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Linux on an ARM based Single Board Computer

By Maxin B. John

GNU/Linux is fast becoming the de facto Operating System for embedded devices - mainly due to the efficient and portable design of the Linux kernel. The ARM Linux port effort, headed by Russell M. King, also makes life a bit easier for people who run (or want to run) Linux on their embedded devices.

The Armadillo 9 board is a small Single Board Computer the size of an floppy disk, marketed by Atmark Techno, Inc. Though it is small, it provides Compact Flash support, USB 2.0, LAN, and video output interfaces. Above all, the GNU cross development toolchain, Kernel (2.4 and 2.6 series) and Filesystem are already provided by the board vendors to reduce "product development time". Low power consumption and a small form factor (90.2 x 95.9 mm) makes it ideal for observation and monitoring devices, kiosk terminals, or, with a GPS module and proper software like 'gpsdrive', a Linux-based car navigation system.

Armadillo 9 specifications

The Armadillo 9 SBC contains:

Armadillo 9 board uses 'hermit' as the bootloader program.

Development Setup

The standard development setup should be similar to the one shown in this picture. The Linux box that I'm using runs a Fedora Core 6 distro with all the standard hardware bells and whistles, like a 1.6 GHz processor, 256 MB RAM, and an 80 GB HDD. The serial port connector can be made by soldering two DB9 male connectors and some commonly available wire.

(pin to pin connection)

DB9 -1           DB9 - 2 
2         <->       3
3         <->       2
5         <->       5
We'll use a serial communication program, 'minicom', to connect to the board. Let's connect the serial port of Armadillo board to our development machine using the serial cable. At the Bash prompt, enter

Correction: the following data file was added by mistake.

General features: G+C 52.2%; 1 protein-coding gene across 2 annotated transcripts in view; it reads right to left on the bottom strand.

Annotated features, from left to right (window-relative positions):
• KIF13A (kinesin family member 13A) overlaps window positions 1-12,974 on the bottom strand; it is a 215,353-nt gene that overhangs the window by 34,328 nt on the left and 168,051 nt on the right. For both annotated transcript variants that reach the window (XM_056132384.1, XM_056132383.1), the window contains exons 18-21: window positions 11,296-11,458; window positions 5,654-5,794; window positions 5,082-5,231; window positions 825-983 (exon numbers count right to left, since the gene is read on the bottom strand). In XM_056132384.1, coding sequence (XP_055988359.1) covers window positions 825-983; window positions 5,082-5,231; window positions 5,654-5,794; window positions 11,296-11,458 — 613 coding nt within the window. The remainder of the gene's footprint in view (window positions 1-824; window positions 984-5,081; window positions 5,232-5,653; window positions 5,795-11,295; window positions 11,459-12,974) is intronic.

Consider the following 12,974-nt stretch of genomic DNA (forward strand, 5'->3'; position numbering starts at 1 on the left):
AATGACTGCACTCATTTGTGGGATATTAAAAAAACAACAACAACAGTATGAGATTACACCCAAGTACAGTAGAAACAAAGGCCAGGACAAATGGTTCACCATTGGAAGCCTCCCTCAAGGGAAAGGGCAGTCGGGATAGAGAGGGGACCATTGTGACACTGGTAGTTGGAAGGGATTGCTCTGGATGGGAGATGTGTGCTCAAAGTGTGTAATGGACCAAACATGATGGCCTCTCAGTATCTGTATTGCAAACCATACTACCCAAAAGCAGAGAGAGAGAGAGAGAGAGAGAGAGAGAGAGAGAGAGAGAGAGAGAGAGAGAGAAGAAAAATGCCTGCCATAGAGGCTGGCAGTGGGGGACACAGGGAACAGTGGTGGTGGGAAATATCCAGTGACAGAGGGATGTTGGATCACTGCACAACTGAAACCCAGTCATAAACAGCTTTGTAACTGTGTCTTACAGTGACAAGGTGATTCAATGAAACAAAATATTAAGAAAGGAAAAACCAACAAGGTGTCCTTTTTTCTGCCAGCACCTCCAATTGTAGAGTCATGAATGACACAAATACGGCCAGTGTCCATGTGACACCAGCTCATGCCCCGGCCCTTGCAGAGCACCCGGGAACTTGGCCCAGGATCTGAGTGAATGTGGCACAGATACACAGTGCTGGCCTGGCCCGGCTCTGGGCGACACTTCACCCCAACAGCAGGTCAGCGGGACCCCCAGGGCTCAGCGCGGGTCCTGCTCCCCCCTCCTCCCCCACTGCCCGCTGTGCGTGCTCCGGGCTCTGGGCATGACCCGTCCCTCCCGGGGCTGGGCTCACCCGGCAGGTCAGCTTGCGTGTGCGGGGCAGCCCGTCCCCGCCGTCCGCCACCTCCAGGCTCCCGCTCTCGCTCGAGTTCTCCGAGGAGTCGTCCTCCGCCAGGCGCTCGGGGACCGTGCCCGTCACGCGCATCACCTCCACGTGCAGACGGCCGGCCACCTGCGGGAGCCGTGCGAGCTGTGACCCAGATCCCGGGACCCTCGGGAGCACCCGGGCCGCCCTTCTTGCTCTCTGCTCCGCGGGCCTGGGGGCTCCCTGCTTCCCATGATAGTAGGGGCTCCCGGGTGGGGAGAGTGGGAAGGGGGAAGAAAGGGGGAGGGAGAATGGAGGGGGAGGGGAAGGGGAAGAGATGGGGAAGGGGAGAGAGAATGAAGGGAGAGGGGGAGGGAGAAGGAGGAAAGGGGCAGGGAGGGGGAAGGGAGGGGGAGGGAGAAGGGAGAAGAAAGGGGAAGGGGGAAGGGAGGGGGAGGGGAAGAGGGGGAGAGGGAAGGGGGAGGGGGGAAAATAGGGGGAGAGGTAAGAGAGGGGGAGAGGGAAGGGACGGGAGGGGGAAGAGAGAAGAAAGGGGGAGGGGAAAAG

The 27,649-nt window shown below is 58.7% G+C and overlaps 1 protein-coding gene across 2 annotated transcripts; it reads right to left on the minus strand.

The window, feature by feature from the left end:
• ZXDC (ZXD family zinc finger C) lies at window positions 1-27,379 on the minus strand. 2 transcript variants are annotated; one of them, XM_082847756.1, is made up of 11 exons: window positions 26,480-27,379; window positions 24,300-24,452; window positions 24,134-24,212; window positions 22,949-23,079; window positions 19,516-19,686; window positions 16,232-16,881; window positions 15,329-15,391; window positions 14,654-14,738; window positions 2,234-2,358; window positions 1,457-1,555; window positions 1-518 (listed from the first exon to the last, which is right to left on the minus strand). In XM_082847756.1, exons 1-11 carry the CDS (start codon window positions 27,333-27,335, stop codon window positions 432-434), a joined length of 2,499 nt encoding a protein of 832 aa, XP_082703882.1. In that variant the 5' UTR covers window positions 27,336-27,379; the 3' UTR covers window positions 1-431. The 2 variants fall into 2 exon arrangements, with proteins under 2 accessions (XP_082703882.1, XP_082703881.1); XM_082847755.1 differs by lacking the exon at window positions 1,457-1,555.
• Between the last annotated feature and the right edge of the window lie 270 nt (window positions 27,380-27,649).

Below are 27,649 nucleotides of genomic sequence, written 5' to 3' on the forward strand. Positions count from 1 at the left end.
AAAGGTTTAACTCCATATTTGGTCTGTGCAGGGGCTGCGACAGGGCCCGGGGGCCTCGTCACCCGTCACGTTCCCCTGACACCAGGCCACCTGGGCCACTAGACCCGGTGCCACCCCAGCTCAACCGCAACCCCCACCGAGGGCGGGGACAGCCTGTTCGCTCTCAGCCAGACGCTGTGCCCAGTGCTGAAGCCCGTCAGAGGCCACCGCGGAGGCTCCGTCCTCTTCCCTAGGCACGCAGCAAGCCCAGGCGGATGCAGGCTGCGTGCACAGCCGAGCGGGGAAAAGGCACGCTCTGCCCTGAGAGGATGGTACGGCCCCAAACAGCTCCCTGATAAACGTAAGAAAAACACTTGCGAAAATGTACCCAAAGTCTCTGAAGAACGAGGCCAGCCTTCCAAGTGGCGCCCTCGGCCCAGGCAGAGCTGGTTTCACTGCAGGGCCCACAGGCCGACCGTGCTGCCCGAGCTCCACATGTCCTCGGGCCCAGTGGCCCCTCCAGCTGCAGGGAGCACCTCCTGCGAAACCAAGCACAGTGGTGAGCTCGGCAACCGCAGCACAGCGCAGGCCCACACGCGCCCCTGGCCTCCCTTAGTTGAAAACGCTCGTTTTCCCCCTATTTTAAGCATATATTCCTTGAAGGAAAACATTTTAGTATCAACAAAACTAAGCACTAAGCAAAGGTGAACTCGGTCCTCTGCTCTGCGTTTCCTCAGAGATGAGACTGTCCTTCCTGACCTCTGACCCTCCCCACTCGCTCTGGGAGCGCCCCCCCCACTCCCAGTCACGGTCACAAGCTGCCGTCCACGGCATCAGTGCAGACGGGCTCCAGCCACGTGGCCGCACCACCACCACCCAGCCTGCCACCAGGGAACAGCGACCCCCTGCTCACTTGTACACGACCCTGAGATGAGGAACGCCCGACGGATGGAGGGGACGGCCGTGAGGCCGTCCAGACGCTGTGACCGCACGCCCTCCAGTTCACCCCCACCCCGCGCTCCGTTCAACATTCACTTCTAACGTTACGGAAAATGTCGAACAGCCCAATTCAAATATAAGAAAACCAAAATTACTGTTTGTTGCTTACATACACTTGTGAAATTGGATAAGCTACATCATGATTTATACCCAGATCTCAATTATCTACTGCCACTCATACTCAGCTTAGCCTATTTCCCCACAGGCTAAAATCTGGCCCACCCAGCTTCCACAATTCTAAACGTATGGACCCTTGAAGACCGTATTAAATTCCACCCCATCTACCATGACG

minicom -m -s /dev/ttyS0 
If you are using the first serial port in your machine (i.e., 'COM1:' in Windows), configure the minicom serial port setup as follows:
 A -    Serial Device      : /dev/ttyS0    
 B - Lockfile Location     : /var/lock   
 C -   Callin Program      :         
 D -  Callout Program      :        
 E -    Bps/Par/Bits       : 115200 8N1    
 F - Hardware Flow Control : No     
 G - Software Flow Control : No        
Now, let's logon to the Armadillo board using the default username and password:
username: root
password: root

Installing the GNU/Linux Toolchain and related software

One of the attractive features of the Armadillo 9 board is its support for the GNU/Linux operating system: the GNU cross development environment for Armadillo is available on the CD provided with the board. The latest version of the toolchain is available at the atmark-techno website.
The Armadillo 9 gives us the choice of using RPM, DEB, or tar.gz packages as sources for the toolchain. The following software is required for a minimal development system for Armadillo 9:

These can be installed in the Linux box by issuing the following commands:
# For RPM based systems: "rpm -ivh software_name". E.g.:
rpm -ivh binutils-arm-linux.rpm

# For Debian/Ubuntu like systems: "dpkg -i software_name". E.g.:
dpkg -i binutils-arm-linux.deb

# For distro-independent installation from source:
tar zxvf binutils-arm-linux.tar.gz
cd binutils-arm-linux
make install
Other software required for the Armadillo 9 development - e.g., shoehorn, hermit, etc. - will be installed in the development system using the same method.

Hello, Armadillo!

Once we have an Armadillo 9 board with "Linux inside", let's say "hello" to it by running the famous "Hello, world!" program (we'll call it "hello.c"):

#include <stdio.h>
int main(){
	printf("hello, world\n");
	return 0;
We'll compile it using the cross compiler for Armadillo board:
arm-linux-gcc hello.c -o hello
Now, let's run the 'file' command to see what the it has to say about 'hello':
file hello
hello: ELF 32-bit LSB executable, ARM, version 1 (ARM), for GNU/Linux 2.2.0, dynamically linked (uses shared libs), for GNU/Linux 2.2.0, not stripped